Trigger finger is a condition in which your finger or thumb ’catches’ or gets locked in place when you bend it. It can be congenital in children in the thumb but can some times resolve spontaneously.It is a Stenosing Tenosynovitis more common in females associated with inflammatory arthropathies and diabetes. It is commonest at A1 pulley area.
Symptoms of trigger finger can include the following.
- A painful catching or popping sensation when you bend and straighten your finger.
- Your finger getting stuck (locked) in a bent position – you may be able to pull it straight with your other hand.
- You may be able to feel a sore lump in your palm at the base of the affected finger.
- Stiffness in your finger, which may be worse first thing in the morning.
Trigger finger is caused by inflammation of the tendon that bends your finger, causing it to catch on the tendon sheath. It’s not always clear exactly why some people develop trigger finger. But intensive or repetitive manual activities that involve your fingers, or that put pressure in the palm of your hand, can sometimes set it off.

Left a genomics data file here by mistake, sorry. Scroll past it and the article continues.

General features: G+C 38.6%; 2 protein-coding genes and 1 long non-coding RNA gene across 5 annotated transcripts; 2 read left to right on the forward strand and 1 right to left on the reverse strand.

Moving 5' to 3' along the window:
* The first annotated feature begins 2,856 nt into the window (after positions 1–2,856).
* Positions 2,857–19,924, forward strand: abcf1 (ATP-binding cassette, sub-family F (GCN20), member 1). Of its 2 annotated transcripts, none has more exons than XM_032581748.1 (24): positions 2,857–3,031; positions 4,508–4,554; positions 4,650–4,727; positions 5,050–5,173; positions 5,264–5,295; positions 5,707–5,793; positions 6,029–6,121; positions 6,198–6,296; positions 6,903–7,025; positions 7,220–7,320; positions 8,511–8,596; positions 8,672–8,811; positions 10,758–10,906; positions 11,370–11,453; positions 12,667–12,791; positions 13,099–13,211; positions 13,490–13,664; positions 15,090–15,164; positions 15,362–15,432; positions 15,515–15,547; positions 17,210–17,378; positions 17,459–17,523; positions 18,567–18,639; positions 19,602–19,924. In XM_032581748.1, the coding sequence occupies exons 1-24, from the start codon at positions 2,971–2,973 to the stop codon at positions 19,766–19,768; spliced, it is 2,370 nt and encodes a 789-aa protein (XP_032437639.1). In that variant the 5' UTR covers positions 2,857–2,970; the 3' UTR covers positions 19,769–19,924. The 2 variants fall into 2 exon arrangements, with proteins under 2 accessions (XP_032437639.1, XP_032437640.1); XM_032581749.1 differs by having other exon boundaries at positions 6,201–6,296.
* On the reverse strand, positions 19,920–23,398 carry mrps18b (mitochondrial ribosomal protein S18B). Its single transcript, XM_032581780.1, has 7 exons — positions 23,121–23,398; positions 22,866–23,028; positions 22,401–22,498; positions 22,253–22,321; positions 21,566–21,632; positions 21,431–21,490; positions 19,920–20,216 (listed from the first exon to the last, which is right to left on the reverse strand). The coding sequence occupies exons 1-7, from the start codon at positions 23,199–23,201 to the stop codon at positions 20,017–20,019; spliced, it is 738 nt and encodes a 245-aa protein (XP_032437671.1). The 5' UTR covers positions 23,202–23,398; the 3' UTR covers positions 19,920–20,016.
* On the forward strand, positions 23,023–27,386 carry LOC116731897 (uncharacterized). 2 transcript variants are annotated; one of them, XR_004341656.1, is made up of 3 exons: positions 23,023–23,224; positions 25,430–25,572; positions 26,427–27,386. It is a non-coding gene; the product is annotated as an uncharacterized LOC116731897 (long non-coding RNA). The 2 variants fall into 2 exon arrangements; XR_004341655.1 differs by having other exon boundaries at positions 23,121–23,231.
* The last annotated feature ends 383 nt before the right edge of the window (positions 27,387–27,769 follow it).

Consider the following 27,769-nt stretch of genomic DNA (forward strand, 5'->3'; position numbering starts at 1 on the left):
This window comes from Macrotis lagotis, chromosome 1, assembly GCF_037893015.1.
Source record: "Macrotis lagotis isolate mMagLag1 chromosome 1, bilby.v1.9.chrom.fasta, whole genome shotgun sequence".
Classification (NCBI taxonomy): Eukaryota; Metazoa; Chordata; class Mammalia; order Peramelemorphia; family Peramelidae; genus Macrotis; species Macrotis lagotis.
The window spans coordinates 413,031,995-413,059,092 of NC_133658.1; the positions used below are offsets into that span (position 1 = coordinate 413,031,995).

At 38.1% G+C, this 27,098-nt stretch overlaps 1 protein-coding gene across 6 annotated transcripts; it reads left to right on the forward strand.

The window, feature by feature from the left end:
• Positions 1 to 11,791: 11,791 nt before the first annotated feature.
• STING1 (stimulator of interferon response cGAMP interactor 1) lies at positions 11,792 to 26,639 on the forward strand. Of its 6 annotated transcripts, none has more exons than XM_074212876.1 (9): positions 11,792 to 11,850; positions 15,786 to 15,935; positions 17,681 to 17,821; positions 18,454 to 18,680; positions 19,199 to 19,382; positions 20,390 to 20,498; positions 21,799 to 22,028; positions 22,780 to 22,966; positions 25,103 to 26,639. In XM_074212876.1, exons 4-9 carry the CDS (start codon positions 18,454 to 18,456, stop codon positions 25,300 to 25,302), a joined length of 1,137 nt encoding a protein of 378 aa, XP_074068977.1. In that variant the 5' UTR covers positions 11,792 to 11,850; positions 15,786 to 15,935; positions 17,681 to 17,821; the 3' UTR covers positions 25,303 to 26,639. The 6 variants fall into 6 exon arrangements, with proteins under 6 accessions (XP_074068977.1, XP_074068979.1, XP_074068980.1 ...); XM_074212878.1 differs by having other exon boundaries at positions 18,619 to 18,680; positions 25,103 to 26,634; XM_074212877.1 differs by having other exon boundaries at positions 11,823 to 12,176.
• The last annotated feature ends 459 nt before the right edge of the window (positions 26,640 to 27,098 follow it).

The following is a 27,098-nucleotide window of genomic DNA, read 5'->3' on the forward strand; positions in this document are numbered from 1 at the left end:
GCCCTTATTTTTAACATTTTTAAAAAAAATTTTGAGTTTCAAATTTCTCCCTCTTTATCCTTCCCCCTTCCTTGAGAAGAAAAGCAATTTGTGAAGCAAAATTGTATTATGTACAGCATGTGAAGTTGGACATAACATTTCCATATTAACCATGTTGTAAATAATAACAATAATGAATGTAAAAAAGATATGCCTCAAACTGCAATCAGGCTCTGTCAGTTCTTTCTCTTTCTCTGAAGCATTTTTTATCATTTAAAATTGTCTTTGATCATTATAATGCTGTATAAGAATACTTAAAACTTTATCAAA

There isn’t much you can do to prevent trigger finger. Trigger finger is associated with other health conditions, including:
- inflammatory conditions, such as rheumatoid arthritis – an inflammatory condition that can cause you to develop nodules (bumps) in your tendons
- an underactive thyroid gland (hypothyroidism)
- amyloidosis – a group of diseases in which deposits of abnormal proteins (known as amyloid) build up in one or more of your organs
- trisomy 13
Trigger finger can coexist with other conditions affecting your hand and wrist such as Dupuytren’s contracture and carpal tunnel syndrome.
- Tendon rupture
- Joint deformity
- Giant cell tumour of tendon sheath
- Loose body in MCPJ
- Absent Extensor
- Congenital contracture
- 4 grades
- Children under 2 30% bilateral
- Under 6 months age 30% resolve spontaneously
- 6-30 months only 13% get better
- Beware of the Dupuytren’s nodule
There are four grades of trigger finger
- Grade I "Pre-triggering-pain; tenderness over the A1 pulley; history of catching but not demonstrable on physical examination".
- Grade II "Triggering, active; demonstrable catching, patient can actively extend".
- Grade III "Triggering, passive; demonstrable catching requiring passive extension or inability to actively flex".
- Grade IV "Contracture; demonstrable catching, with a fixed flexion PIP joint contracture".
- Injections guided or otherwise
- Surgery open or percutaneous release